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Thursday, 9 April 2015


The word ‘Gnostic’ comes from the Greek word ‘gnosis’ meaning knowledge. In particular it refers to the belief that there was once a special secret knowledge, a key to a superior understanding, available only to a select few.

Gnosticism was already infecting the church in New Testament times. Around AD 60 St Paul wrote a letter to the church at Colosse in Asia Minor (Colossians) to combat various false teachings arising from other pagan philosophies that were an early form of Gnosticism. His major concern was the teaching that Jesus did not have a physical body, and only appeared to be a man, hence he did not die a physical death, thus expunging the message of the cross.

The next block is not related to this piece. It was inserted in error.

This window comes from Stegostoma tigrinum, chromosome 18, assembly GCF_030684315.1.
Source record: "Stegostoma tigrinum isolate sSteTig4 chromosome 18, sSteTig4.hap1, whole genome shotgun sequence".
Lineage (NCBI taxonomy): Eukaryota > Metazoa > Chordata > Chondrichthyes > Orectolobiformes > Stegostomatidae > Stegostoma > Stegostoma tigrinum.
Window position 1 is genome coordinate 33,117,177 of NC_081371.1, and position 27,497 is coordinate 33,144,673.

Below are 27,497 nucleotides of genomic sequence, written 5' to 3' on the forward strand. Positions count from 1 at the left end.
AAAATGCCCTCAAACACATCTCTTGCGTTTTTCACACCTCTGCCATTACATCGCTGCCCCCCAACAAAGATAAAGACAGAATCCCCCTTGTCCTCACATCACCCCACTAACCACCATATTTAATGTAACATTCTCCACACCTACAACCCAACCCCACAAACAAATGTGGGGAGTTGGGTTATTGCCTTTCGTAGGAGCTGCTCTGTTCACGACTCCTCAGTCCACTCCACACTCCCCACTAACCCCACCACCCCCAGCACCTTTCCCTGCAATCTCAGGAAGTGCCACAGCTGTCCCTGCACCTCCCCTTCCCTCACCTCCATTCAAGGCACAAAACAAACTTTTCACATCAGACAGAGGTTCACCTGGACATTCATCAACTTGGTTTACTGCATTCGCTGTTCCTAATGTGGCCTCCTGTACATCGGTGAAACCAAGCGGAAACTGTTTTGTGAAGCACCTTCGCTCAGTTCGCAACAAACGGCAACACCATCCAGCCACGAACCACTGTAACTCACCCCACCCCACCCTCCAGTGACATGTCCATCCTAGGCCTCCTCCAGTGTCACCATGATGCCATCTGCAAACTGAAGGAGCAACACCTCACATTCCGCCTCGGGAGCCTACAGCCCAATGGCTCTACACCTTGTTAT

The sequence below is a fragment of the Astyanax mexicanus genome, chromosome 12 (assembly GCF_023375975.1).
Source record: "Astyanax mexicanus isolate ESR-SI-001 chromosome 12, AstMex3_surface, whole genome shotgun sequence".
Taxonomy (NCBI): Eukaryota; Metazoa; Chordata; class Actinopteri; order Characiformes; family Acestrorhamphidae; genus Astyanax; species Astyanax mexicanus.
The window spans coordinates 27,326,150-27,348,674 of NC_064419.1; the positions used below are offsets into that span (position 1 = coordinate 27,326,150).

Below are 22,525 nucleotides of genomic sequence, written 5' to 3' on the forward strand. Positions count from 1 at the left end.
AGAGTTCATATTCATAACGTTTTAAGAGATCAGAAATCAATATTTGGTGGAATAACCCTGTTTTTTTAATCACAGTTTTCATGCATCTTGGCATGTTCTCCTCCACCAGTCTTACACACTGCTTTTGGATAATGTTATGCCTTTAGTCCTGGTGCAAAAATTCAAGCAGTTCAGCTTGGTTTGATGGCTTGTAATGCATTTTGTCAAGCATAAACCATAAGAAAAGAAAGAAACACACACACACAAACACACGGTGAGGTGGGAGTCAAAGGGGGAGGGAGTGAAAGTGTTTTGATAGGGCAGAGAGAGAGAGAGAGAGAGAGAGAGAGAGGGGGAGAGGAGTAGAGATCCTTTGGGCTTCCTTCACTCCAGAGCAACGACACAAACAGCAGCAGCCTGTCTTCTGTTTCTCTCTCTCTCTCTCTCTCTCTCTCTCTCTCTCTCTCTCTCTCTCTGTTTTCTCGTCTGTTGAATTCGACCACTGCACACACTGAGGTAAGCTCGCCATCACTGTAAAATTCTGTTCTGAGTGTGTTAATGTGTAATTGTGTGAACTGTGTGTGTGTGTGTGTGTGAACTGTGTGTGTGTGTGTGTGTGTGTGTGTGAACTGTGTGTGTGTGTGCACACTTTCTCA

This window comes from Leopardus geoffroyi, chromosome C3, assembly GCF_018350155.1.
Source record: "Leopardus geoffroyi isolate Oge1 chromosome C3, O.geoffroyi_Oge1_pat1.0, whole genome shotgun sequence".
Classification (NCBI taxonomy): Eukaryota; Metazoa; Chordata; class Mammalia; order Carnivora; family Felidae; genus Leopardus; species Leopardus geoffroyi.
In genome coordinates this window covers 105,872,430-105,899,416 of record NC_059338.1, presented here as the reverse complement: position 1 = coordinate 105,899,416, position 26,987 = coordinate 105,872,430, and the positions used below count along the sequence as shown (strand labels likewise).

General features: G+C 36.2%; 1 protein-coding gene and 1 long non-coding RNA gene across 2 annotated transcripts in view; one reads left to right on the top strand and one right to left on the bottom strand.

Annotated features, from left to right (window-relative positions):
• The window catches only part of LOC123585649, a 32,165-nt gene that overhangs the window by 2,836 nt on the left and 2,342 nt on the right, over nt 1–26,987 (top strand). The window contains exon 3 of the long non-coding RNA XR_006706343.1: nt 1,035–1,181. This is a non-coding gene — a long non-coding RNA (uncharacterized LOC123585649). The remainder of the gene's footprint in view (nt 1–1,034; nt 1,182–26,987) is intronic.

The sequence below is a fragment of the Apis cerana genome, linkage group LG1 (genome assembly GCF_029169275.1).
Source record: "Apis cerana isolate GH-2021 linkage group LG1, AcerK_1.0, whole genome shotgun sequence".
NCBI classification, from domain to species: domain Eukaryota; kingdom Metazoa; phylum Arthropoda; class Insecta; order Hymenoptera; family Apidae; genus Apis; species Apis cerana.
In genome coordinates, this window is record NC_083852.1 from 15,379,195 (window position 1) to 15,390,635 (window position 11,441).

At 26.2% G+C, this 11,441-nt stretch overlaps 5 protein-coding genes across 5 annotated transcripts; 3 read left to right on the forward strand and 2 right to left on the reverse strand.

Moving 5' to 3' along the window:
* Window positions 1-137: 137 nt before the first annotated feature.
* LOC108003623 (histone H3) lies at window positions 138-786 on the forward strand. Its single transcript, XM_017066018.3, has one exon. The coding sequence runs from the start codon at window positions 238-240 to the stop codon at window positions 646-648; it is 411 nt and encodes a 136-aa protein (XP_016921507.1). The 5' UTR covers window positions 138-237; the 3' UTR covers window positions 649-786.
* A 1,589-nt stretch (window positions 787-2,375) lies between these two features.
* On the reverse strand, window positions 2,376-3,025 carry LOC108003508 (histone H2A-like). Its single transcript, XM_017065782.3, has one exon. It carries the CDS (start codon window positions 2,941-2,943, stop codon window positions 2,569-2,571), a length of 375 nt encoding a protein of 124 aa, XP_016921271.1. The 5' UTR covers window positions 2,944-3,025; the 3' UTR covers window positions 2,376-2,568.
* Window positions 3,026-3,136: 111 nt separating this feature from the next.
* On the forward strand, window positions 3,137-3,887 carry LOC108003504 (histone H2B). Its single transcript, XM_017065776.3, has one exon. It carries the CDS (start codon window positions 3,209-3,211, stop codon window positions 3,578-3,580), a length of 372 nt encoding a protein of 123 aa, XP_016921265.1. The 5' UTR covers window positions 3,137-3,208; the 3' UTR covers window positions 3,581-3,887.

By the beginning of the third century, Gnosticism had reached the height of its influence as a Christian sect. The majority of the more cerebral Christian congregations were to different degrees influenced by it. Various Christians wrote extensive critiques in an attempt to save the church from this heresy. One of the most important and influential was Saint Irenaeus of Gaul (130-202) whose Against Heresies, was an attempt to refute the teachings of various Gnostic groups.

Gnosticism’s philosophy of the spiritual world being real and the physical world illusory and evil persuaded many to renounce all physical desires and take up a strict ascetic lifestyle. By this means it was believed their immortal souls would be liberated from their physical existence. This helped pave the way for the rise of monasticism in the church.

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